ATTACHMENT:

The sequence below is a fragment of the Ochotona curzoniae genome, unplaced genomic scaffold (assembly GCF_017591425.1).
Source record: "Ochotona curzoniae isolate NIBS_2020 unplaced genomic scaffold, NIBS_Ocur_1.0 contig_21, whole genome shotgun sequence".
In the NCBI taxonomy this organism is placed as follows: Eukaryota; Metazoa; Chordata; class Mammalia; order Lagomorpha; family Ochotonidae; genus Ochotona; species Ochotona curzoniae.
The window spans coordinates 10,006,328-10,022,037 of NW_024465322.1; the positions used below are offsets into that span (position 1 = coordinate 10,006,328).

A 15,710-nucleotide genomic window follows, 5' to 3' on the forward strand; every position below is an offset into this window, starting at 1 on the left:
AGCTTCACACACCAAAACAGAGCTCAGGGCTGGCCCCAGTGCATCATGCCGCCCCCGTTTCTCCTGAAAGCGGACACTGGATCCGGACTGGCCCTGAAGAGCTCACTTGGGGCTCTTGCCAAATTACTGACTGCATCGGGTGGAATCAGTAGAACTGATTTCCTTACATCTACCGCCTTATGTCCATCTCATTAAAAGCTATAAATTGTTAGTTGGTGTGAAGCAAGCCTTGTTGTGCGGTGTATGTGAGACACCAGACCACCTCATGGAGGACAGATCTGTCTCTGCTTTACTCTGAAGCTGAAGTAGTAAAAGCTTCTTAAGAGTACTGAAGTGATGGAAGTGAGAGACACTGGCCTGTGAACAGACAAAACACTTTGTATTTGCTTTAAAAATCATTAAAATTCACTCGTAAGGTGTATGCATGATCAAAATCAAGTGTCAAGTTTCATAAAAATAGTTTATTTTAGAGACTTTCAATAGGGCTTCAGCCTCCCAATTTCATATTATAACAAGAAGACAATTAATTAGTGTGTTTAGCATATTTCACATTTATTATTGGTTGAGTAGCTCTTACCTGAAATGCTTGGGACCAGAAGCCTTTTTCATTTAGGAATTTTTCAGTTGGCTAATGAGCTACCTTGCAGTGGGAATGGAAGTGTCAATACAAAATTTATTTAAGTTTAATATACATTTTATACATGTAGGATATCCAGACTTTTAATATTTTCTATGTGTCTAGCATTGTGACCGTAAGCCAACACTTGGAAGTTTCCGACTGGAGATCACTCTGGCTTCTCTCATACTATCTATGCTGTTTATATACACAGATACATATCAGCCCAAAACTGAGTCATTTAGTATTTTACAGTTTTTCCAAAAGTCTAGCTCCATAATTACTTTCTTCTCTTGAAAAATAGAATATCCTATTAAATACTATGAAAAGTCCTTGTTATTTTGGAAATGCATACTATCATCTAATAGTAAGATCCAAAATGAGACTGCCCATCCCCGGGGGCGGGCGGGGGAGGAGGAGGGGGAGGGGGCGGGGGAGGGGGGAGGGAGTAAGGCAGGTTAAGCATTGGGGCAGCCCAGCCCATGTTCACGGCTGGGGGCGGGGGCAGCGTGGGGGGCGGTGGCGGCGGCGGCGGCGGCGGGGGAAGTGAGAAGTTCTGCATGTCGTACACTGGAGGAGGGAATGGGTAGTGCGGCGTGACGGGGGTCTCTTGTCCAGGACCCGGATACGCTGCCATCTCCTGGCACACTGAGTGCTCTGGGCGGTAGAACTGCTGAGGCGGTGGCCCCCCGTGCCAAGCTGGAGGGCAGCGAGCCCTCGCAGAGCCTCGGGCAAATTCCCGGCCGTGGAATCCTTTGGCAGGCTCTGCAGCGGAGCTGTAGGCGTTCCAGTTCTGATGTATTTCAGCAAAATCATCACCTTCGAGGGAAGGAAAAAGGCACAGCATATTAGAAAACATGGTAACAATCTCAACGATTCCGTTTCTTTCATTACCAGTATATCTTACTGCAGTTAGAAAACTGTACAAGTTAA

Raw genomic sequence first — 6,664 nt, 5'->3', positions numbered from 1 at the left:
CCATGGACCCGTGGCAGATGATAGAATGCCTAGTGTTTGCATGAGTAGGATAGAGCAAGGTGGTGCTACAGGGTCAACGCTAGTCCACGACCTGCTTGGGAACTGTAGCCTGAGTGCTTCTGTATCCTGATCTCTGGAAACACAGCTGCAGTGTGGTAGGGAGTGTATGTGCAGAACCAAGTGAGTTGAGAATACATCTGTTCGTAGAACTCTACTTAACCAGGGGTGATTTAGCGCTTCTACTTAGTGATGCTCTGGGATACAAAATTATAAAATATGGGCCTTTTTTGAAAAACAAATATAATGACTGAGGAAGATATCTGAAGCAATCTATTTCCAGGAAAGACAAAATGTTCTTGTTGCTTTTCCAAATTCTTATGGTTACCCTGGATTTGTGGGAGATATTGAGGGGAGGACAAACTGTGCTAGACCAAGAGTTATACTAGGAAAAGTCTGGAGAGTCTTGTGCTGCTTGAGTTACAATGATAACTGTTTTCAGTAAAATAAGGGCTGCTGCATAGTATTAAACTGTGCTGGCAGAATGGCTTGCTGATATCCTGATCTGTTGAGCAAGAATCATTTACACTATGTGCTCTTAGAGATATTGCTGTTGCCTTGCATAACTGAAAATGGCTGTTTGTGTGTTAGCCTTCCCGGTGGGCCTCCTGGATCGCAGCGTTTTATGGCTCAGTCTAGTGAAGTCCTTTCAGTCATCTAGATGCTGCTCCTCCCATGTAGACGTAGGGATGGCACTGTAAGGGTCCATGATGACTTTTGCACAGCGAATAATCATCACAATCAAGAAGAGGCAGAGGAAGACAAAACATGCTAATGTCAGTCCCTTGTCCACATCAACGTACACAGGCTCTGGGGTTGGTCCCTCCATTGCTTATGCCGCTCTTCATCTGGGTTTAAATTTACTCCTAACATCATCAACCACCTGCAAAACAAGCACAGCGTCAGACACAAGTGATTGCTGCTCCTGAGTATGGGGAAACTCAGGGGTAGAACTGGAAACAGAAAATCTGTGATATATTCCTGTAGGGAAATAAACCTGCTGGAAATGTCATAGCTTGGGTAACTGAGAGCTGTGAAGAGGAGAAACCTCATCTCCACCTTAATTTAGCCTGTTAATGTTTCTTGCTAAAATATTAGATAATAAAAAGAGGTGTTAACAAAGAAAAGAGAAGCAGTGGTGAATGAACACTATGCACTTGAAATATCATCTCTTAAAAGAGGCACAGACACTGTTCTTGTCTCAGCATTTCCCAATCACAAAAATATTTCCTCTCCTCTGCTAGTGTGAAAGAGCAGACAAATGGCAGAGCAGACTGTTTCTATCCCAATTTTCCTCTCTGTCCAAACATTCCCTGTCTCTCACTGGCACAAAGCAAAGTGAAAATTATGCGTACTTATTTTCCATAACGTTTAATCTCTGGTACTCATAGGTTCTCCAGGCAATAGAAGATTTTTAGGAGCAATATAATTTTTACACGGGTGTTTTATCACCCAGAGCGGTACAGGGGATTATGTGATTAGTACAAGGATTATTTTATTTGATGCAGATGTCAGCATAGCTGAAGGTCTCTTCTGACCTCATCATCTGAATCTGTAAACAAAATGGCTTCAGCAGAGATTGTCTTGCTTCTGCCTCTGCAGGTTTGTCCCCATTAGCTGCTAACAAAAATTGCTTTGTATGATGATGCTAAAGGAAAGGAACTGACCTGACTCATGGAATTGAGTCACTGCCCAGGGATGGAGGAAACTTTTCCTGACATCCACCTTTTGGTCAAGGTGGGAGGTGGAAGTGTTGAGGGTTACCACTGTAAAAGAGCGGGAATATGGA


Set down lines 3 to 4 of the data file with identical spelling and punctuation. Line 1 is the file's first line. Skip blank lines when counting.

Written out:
In the NCBI taxonomy this organism is placed as follows: Eukaryota; Metazoa; Chordata; class Mammalia; order Lagomorpha; family Ochotonidae; genus Ochotona; species Ochotona curzoniae.
The window spans coordinates 10,006,328-10,022,037 of NW_024465322.1; the positions used below are offsets into that span (position 1 = coordinate 10,006,328).